OK, so you weren’t as weird as I had hoped. No problem.
You took my “surfing chaos” idea further than I did. You are absolutely right: the very notion that we are to take charge and forge our own destiny is a clear example of the ego playing God.
This is no where more true than in the current fad of The Secret where we are promised absolute control over our lives—getting anything and everything we desire—by manipulating the universal “law” of attraction: like attracts like. Too bad the actual Law of Attraction states just the opposite.
I also agree with you about “private Sabbaths.” While the norm is to make the Sabbath a communal event, I prefer a day devoted to solitude and contemplative inquiry. My prayer life, in contrast to the official Jewish liturgy, contains a minimum of words. We talk too much during prayer, probably to avoid having to listen, question, or think.
And I couldn’t agree more that our culture makes no time for chaos surfing. That is what the Sabbath is for, which is why we are to make it holy.
The Hebrew word for “holy” is kadosh, “to set aside.” The Sabbath is a day set aside from the workweek to (borrowing from the Deuteronomy version of the Fourth Commandment) “observe” (that is participate in) the te, the way God or reality actually operates as opposed to the way we insist is should operate.
Why is this liberating? Because we work not only to sustain ourselves physically, but to earn the means to satisfy a never-ending list of desires. We become obsessed with work because we are obsessed with having more and more stuff. This is why the rabbis, when they clarified the kinds of work prohibited on the Sabbath (Mishnah Shabbat 7), focused on the 39 kinds of work associated with the building of the Tabernacle (sowing, plowing, reaping, weaving, spinning, erecting a building or demolishing one, and writing to name just a few) all of which, if done for secular reasons, would result in furthering one’s material wealth and the desire to have more. Material wealth is so central to human thinking that, as both Calvinism and the Prosperity Gospel inadvertently reveal, we mistake the achievement of wealth for a sign of God’s love. Shabbat is an antidote to this spiritual materialism.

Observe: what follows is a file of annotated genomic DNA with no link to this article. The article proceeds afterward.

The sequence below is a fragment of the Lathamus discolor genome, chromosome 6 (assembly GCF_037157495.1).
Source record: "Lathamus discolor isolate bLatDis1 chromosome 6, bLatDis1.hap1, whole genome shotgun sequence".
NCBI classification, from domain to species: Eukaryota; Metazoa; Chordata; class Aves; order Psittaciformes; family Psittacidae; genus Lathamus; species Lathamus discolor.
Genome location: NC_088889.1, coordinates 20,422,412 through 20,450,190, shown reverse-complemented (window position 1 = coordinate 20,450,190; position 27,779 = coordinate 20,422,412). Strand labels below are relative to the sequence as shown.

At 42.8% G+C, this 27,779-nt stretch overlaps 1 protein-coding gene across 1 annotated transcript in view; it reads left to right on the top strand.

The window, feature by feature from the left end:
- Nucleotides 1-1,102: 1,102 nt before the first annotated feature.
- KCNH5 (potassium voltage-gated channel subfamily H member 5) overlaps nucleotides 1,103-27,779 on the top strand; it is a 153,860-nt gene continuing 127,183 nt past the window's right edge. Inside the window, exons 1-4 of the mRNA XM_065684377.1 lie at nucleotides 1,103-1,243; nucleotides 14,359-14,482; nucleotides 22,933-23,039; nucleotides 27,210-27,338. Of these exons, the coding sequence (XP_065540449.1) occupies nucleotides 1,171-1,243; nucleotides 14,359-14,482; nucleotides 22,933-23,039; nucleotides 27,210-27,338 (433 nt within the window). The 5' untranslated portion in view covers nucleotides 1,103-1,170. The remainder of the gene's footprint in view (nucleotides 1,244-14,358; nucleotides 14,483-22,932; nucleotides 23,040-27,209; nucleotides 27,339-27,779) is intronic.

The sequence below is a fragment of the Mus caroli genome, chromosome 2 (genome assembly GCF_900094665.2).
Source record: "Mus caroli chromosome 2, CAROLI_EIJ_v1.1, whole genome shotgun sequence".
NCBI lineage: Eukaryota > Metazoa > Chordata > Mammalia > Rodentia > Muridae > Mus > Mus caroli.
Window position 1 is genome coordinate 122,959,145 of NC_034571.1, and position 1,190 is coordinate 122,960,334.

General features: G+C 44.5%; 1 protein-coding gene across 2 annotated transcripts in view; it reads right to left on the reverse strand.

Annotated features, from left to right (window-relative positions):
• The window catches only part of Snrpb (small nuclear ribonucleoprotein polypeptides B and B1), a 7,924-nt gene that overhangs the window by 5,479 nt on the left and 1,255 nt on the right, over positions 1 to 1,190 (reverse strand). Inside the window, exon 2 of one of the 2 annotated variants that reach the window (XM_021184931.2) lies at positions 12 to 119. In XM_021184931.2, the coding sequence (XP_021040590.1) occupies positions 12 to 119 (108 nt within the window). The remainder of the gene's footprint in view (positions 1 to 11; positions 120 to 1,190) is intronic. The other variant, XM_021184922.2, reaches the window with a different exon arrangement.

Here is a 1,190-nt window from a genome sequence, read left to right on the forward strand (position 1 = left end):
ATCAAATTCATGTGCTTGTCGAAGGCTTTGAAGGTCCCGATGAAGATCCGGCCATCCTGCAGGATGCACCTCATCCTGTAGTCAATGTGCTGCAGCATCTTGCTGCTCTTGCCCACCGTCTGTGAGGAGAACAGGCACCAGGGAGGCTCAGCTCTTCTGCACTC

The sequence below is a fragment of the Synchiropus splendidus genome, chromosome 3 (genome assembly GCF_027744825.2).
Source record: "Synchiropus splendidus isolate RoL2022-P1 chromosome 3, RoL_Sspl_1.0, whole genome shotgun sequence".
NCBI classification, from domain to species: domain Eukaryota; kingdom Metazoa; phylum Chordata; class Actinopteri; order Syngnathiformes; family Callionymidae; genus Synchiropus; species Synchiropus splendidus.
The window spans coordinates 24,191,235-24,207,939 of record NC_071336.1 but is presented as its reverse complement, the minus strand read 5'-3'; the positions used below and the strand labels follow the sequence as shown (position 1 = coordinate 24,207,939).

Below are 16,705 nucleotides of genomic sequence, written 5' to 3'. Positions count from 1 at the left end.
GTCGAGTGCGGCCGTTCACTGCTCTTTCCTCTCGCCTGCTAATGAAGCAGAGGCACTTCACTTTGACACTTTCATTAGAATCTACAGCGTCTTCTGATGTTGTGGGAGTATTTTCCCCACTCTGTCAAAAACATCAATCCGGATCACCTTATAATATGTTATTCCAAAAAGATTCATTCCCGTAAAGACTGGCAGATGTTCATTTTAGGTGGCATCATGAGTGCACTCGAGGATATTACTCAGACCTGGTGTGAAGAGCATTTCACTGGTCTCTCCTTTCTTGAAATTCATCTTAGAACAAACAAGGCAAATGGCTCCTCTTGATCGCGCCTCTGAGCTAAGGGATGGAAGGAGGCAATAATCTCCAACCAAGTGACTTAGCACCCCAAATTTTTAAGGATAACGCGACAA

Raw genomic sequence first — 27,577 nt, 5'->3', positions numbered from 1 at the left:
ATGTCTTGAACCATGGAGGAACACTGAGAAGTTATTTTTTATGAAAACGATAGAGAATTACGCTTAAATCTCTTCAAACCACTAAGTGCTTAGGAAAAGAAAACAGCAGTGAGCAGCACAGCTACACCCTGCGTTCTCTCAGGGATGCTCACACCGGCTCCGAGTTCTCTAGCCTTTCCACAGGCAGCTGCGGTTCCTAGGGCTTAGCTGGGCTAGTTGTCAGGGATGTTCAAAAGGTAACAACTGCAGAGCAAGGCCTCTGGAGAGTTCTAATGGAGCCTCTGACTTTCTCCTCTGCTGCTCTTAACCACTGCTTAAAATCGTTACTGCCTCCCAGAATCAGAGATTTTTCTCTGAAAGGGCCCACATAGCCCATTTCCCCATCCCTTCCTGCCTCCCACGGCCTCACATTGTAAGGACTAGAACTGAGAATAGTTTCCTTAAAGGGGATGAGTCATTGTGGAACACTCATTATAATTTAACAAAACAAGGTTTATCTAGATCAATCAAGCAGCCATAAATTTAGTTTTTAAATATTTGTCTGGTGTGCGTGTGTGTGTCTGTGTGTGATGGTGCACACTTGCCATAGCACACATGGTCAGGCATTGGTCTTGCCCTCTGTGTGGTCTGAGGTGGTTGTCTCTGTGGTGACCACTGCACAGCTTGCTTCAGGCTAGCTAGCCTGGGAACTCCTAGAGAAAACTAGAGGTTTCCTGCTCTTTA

This is why the Jewish Sabbath liturgy eliminates all petitionary prayer. On the Sabbath we don’t ask God to change anything, and instead practice loving what is. At the heart of this practice is not interfering with the natural flow of things and acting in a manner the Chinese Taoists call wei wu wei, noncoercive action. Acting with wei wu wei means living in accordance with te (the way of God, reality), i.e. cutting with the grain, swimming with the current, tacking with the wind, etc. Shabbat is the day on which we practice wei wu wei, or what I called previously, surfing the chaos.